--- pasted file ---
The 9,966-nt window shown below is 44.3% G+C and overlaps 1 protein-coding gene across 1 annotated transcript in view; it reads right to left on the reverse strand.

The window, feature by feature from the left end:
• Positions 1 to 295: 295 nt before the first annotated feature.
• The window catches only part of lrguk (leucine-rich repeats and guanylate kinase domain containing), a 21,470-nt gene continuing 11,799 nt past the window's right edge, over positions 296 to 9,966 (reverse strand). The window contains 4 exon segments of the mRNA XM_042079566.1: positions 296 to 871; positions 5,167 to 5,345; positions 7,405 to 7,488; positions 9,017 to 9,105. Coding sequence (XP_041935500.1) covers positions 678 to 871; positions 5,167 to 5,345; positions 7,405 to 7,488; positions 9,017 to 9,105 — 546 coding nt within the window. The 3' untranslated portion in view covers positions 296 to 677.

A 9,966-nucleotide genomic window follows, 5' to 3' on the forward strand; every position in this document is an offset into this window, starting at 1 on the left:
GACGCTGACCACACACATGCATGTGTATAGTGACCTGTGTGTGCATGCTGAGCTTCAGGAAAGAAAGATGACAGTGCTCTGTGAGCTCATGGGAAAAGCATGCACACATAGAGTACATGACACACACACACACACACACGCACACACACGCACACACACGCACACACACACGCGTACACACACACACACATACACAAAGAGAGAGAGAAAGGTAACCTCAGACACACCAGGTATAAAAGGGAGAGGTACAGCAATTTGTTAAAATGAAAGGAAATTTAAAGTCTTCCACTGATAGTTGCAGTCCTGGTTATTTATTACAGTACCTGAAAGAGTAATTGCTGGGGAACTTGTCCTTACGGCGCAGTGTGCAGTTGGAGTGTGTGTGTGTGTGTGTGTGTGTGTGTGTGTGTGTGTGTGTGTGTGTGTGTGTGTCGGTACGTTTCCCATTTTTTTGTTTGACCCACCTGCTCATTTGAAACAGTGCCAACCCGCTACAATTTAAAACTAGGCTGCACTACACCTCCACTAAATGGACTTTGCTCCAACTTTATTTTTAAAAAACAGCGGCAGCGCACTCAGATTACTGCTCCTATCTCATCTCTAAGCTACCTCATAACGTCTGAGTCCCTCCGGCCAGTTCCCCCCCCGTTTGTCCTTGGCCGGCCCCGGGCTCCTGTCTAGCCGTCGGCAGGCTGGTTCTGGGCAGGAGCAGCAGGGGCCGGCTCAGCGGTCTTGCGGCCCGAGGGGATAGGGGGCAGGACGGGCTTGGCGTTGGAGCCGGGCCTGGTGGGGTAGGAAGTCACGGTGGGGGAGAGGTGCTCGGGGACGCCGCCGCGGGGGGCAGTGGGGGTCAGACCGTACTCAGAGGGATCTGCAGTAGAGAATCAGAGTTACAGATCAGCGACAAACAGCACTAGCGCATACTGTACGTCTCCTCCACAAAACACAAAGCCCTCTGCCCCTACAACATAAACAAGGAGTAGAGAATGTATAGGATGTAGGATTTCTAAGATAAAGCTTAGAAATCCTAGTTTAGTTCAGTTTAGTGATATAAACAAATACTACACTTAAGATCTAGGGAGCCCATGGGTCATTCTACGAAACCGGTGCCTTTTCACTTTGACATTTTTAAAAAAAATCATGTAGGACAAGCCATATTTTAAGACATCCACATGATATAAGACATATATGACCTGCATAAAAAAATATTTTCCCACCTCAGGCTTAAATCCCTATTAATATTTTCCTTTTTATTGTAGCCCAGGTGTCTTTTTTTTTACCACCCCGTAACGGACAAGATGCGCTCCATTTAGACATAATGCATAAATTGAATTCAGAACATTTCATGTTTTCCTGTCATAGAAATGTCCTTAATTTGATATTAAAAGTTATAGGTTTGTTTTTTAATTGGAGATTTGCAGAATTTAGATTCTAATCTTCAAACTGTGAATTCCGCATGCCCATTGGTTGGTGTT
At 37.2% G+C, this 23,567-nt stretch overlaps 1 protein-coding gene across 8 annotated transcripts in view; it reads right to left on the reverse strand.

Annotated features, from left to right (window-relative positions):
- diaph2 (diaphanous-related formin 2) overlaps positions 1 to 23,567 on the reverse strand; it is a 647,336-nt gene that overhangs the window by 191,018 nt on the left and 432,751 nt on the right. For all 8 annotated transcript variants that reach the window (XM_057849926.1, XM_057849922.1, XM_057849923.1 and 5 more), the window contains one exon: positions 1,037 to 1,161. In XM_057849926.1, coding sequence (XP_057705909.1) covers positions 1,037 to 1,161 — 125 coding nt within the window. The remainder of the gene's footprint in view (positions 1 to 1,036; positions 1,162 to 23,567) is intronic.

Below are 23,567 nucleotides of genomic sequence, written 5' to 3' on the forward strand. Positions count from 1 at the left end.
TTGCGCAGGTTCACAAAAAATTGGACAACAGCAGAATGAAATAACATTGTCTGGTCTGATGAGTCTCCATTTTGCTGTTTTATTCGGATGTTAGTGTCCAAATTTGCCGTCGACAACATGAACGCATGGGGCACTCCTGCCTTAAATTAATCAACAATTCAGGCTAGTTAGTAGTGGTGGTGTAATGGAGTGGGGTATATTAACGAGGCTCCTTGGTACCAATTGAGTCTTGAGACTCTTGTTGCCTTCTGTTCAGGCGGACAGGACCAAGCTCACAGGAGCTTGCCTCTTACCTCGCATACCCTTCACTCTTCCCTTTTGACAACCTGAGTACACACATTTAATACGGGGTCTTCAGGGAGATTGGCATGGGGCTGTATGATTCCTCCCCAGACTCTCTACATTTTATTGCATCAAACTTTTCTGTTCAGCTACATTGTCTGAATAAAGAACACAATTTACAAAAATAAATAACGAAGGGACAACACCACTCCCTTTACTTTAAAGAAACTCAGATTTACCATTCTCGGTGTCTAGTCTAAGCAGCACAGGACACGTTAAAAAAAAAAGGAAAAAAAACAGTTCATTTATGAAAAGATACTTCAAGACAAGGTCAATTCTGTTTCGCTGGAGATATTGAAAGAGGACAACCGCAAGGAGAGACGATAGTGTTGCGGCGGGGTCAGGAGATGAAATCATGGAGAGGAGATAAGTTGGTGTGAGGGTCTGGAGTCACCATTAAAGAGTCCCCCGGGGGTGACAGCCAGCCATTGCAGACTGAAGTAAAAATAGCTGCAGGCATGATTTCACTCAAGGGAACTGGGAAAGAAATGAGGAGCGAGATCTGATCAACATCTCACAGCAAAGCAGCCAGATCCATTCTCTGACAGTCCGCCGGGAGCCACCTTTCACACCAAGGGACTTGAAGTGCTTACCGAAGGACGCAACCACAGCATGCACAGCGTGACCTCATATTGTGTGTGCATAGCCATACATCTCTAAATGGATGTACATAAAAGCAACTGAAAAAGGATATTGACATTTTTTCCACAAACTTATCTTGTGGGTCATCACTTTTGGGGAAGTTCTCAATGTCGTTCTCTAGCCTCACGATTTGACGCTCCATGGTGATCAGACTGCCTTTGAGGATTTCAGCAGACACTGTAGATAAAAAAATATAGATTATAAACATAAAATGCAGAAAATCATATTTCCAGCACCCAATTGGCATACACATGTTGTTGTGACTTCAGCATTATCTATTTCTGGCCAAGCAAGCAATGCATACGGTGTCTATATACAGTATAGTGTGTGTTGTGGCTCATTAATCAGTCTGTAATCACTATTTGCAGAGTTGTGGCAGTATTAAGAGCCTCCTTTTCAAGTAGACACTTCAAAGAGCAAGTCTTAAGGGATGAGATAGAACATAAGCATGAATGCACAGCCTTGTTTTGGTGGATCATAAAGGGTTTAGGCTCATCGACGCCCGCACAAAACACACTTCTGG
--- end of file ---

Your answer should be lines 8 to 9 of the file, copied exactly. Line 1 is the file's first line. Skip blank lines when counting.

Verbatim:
Annotated features, from left to right (window-relative positions):
- diaph2 (diaphanous-related formin 2) overlaps positions 1 to 23,567 on the reverse strand; it is a 647,336-nt gene that overhangs the window by 191,018 nt on the left and 432,751 nt on the right. For all 8 annotated transcript variants that reach the window (XM_057849926.1, XM_057849922.1, XM_057849923.1 and 5 more), the window contains one exon: positions 1,037 to 1,161. In XM_057849926.1, coding sequence (XP_057705909.1) covers positions 1,037 to 1,161 — 125 coding nt within the window. The remainder of the gene's footprint in view (positions 1 to 1,036; positions 1,162 to 23,567) is intronic.